# What is a Spherical Wave?

A spherical wave is a type of wave that emanates from a single point and expands uniformly in all directions. This wave can occur in various forms of waves, including sound waves, electromagnetic waves, and water waves. A spherical wave may have a time-varying amplitude, frequency, and phase. It is also known as a radiation pattern, which describes the directional dependence of radiation emitted by a source.

A spherical wave has a unique property that it does not have a preferred direction of propagation. It means that the wavefronts, which are the surfaces of constant phase, are always concentric spheres around the source. Another property is that the intensity of the wave decreases as it moves away from the source. In other words, the energy in a spherical wave is spread out equally over the surface of the sphere.

# Properties of Spherical Waves

The property of a spherical wave is that it has a spherical symmetry. It means that the wave remains the same in all directions and has the same strength. The intensity of a spherical wave decreases as the distance from the source increases, following the inverse-square law.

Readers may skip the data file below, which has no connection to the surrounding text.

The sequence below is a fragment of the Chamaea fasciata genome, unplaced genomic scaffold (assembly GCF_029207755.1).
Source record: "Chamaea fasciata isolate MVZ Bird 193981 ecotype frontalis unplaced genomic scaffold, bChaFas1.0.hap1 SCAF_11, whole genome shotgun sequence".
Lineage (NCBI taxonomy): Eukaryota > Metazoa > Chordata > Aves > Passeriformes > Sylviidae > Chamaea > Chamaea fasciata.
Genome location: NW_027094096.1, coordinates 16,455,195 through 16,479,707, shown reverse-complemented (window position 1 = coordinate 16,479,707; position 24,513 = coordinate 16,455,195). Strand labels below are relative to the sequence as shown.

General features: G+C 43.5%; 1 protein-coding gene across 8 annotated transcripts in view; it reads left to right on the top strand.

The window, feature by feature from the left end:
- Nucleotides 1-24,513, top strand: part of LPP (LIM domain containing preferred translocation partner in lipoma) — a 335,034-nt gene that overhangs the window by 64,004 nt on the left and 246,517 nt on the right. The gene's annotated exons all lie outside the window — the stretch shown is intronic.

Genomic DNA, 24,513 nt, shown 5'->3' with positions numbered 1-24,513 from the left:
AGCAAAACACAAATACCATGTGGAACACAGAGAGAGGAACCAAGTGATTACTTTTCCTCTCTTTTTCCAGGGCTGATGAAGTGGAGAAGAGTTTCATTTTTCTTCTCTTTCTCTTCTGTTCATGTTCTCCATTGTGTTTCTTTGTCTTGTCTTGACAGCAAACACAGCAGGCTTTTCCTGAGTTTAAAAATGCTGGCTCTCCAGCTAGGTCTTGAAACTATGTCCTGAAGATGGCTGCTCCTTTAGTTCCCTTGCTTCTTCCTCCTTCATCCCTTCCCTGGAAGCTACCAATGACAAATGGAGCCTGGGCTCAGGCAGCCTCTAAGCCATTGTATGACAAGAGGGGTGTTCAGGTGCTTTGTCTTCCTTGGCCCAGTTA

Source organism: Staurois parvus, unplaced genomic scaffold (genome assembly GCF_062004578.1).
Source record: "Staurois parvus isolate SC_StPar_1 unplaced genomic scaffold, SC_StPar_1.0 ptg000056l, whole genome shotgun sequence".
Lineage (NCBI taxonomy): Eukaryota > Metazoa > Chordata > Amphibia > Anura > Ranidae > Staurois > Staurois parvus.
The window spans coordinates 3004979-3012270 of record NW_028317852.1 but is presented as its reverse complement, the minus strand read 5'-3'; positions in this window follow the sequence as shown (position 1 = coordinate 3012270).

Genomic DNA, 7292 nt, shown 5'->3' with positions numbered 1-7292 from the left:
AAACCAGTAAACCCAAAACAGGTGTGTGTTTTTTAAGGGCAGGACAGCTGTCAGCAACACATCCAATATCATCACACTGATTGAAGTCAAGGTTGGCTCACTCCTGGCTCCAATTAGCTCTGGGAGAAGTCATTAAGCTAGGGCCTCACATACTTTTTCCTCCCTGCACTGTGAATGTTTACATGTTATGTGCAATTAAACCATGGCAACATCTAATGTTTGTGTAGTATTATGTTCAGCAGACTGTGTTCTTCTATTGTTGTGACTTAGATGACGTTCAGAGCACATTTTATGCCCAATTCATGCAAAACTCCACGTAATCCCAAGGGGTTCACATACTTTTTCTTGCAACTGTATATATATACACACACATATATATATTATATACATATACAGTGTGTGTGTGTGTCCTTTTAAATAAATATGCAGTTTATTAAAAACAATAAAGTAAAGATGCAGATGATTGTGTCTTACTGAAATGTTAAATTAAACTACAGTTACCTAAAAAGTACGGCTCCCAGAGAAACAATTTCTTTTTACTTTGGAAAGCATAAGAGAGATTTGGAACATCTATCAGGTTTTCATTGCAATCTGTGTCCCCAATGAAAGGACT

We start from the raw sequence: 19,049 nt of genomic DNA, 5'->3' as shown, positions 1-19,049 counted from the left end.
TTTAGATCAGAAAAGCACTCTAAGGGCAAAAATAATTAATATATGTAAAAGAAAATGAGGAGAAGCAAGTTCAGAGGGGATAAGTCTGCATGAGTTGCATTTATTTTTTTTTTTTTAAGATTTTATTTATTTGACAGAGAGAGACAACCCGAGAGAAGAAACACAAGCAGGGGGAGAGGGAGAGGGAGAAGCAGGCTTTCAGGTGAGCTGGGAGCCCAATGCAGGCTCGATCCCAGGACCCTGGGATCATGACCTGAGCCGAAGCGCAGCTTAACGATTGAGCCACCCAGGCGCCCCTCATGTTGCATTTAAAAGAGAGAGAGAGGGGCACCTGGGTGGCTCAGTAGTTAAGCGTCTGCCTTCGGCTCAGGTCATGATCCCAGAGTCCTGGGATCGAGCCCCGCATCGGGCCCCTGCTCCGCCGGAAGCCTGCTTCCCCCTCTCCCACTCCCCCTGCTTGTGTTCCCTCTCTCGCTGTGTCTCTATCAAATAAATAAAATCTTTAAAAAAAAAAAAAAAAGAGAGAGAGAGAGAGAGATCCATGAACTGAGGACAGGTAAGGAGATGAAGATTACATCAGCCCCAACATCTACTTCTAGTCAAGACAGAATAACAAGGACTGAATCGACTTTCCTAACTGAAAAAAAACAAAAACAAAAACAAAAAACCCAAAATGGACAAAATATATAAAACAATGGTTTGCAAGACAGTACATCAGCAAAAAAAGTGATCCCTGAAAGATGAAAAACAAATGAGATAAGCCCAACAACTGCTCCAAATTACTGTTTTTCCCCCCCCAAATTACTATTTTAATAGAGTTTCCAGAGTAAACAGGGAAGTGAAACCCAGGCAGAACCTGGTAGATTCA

Another property of spherical waves is that they can be coherent, meaning that they have a constant phase relationship between two or more waves. Coherent spherical waves can form interference patterns, where the intensity of the wave is either increased or reduced, depending on the phase relationship.

# Applications of Spherical Waves

Spherical waves have several practical applications in different fields. In acoustics, spherical waves are used to model the sound field generated by a source, such as a loudspeaker or musical instrument. In optics, spherical waves are used to describe the propagation of light, including diffraction and interference phenomena.

Spherical waves are also used in radar and sonar systems to detect and locate objects. For example, sonar systems transmit spherical waves through water and receive the echoes returned from submerged objects to determine their location and size.

# Example of Spherical Wave in Real Life

One of the examples of a spherical wave in real life is the sound wave generated by a firework explosion. When a firework explodes, it creates a sound wave that expands uniformly in all directions, forming a spherical wavefront. As the wavefronts move away from the source, the intensity of the sound decreases, and the sound becomes quieter.

Another example of a spherical wave is the ripples formed on the surface of a pond when a stone is thrown into it. The waves produced by the stone expand uniformly in all directions, forming a series of concentric circles on the surface of the water. As the waves move away from the source, their amplitude decreases, and the ripples become smaller until they disappear.